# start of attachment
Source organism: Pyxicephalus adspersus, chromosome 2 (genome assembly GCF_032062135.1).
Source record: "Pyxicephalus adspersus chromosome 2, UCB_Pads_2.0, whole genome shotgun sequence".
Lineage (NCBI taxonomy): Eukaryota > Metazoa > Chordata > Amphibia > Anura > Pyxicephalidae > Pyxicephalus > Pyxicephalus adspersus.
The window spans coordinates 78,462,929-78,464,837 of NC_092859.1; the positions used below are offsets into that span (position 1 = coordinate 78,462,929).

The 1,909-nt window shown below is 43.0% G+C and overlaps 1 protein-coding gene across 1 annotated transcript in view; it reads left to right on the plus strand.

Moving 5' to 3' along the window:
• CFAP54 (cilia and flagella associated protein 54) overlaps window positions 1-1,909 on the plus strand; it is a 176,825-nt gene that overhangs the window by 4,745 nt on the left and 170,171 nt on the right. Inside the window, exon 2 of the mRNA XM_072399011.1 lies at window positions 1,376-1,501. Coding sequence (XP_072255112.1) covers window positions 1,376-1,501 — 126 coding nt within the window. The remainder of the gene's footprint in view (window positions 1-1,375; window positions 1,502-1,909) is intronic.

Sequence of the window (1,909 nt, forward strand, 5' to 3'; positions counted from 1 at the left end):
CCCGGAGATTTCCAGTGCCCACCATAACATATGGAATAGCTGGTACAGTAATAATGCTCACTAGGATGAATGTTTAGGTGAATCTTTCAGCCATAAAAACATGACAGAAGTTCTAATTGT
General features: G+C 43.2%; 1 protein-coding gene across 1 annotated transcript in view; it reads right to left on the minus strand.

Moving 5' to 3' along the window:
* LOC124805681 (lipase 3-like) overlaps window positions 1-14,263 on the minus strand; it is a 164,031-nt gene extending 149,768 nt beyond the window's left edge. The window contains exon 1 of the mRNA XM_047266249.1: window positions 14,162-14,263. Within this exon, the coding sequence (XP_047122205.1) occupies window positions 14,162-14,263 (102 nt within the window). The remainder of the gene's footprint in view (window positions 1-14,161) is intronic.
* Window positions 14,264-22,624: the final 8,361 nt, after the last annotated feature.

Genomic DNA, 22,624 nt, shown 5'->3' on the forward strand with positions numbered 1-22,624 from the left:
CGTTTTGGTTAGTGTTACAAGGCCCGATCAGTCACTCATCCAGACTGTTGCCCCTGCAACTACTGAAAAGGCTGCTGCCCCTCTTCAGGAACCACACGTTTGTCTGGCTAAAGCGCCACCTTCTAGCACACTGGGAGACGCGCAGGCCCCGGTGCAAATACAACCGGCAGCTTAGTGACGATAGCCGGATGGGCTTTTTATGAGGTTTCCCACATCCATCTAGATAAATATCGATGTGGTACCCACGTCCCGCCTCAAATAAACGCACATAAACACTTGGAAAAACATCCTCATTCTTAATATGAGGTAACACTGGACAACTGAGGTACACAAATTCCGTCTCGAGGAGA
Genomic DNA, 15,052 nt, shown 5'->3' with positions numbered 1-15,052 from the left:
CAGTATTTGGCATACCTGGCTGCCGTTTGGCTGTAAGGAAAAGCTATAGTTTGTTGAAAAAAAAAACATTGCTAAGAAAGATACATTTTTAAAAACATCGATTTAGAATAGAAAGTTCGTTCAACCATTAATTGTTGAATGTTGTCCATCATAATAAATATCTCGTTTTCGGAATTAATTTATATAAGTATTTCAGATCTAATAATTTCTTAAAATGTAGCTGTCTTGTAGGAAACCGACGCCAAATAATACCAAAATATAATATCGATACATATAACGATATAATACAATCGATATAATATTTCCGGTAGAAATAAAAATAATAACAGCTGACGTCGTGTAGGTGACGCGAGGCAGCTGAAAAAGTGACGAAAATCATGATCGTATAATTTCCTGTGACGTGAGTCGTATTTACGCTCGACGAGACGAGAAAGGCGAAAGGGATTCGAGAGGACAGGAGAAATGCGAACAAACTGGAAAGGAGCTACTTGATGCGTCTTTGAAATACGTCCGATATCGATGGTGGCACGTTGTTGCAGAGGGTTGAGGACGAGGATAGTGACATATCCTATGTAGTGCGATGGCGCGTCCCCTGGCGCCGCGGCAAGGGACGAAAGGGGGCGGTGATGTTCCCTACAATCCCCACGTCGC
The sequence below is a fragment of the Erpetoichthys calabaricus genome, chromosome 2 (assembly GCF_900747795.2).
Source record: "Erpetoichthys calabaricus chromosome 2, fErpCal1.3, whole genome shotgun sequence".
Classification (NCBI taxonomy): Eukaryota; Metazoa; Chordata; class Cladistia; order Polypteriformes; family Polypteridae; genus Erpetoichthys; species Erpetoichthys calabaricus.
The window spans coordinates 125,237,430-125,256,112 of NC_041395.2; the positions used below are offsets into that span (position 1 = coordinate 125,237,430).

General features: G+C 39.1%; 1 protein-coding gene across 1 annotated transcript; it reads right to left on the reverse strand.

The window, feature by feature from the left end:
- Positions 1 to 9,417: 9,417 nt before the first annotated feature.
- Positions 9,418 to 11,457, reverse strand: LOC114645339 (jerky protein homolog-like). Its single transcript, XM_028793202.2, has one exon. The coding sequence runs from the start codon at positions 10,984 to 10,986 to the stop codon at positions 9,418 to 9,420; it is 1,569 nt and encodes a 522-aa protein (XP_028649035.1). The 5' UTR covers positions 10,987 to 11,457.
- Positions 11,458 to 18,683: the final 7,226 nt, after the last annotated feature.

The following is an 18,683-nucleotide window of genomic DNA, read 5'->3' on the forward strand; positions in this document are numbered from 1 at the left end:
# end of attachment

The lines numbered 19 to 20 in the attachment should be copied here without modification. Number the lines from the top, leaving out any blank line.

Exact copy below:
Source record: "Erpetoichthys calabaricus chromosome 2, fErpCal1.3, whole genome shotgun sequence".
Classification (NCBI taxonomy): Eukaryota; Metazoa; Chordata; class Cladistia; order Polypteriformes; family Polypteridae; genus Erpetoichthys; species Erpetoichthys calabaricus.